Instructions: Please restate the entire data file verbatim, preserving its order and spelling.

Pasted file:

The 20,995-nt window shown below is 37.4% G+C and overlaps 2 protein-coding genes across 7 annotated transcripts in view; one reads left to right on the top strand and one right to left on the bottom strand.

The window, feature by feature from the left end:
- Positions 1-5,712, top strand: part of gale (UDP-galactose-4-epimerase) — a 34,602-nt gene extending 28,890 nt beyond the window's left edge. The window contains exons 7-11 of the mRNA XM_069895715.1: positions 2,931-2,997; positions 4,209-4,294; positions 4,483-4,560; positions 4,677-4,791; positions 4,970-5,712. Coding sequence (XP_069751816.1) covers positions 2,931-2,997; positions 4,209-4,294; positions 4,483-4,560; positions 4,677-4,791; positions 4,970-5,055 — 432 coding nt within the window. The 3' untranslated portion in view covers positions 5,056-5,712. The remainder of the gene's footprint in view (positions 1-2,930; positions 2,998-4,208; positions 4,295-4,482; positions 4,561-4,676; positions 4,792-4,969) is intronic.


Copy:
The 20,995-nt window shown below is 37.4% G+C and overlaps 2 protein-coding genes across 7 annotated transcripts in view; one reads left to right on the top strand and one right to left on the bottom strand.

The window, feature by feature from the left end:
- Positions 1-5,712, top strand: part of gale (UDP-galactose-4-epimerase) — a 34,602-nt gene extending 28,890 nt beyond the window's left edge. The window contains exons 7-11 of the mRNA XM_069895715.1: positions 2,931-2,997; positions 4,209-4,294; positions 4,483-4,560; positions 4,677-4,791; positions 4,970-5,712. Coding sequence (XP_069751816.1) covers positions 2,931-2,997; positions 4,209-4,294; positions 4,483-4,560; positions 4,677-4,791; positions 4,970-5,055 — 432 coding nt within the window. The 3' untranslated portion in view covers positions 5,056-5,712. The remainder of the gene's footprint in view (positions 1-2,930; positions 2,998-4,208; positions 4,295-4,482; positions 4,561-4,676; positions 4,792-4,969) is intronic.